Multi-state models: help?

#1
Hi, I’m a statistics BS student familiar with survival analysis.
Can anyone explain to me what are multistate models, how they are used in survival analysis and what’s their relation with competing risks models?
Thank you in advice.
 

hlsmith

Less is more. Stay pure. Stay poor.
#2
You can only be in one state. During the initial SARS-CoV-2 pandemic, people were using SIR, SEIR, etc. models. So a person can be susceptible, infected, and recovered. You can only be in one state. However interventions varied and people could get reinfected, so the world switch to 7-day average models.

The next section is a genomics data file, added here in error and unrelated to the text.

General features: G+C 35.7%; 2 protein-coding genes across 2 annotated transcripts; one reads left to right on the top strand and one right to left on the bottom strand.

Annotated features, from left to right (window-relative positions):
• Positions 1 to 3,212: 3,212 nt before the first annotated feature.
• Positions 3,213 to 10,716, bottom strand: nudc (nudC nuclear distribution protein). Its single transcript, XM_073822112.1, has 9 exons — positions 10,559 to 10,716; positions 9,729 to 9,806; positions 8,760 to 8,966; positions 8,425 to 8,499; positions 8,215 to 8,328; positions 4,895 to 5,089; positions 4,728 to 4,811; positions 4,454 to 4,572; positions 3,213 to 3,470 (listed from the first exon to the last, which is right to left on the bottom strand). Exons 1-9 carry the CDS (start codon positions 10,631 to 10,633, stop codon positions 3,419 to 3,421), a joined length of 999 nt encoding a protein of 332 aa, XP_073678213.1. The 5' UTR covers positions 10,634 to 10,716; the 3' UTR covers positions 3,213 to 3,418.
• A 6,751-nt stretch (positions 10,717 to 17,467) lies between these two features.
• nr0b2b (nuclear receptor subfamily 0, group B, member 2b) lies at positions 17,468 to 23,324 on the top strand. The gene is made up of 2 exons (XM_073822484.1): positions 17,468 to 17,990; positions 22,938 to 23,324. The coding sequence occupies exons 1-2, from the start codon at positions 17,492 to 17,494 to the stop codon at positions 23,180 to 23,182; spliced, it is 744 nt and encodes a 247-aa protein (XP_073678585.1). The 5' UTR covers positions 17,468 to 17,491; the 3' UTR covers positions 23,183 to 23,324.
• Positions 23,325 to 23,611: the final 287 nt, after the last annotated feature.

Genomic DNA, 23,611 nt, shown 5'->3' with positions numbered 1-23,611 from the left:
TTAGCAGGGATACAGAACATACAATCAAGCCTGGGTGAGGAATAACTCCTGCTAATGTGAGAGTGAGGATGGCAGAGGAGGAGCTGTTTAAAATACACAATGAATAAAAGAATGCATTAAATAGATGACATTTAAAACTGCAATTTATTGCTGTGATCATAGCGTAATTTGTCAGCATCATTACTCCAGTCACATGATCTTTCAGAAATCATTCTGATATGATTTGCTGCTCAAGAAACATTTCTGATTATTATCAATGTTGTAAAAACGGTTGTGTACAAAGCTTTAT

For survival models, it is the same as the former. You are diseased then dead or recovered. You can't be sick and dead or sick and recovered. You can only be in one of these states at a time. However, in most all state models you can have competing risks. So you are sick, then the physician gives you a drug or not then you see if you get recovered or die. However, in this interim time period you can die for other not related causes - house fire or car accident. Thus, if you die from another cause you can't die from the disease. This is a competing event. However, we now don't know if you would have died from the disease given you did or did not receive treatment (counterfactual). So you need to control for these other causes of death that prevent us from knowing if you would have died from the disease or not. I haven't run many of these models. I believe the common approach is to look at sub-distributions.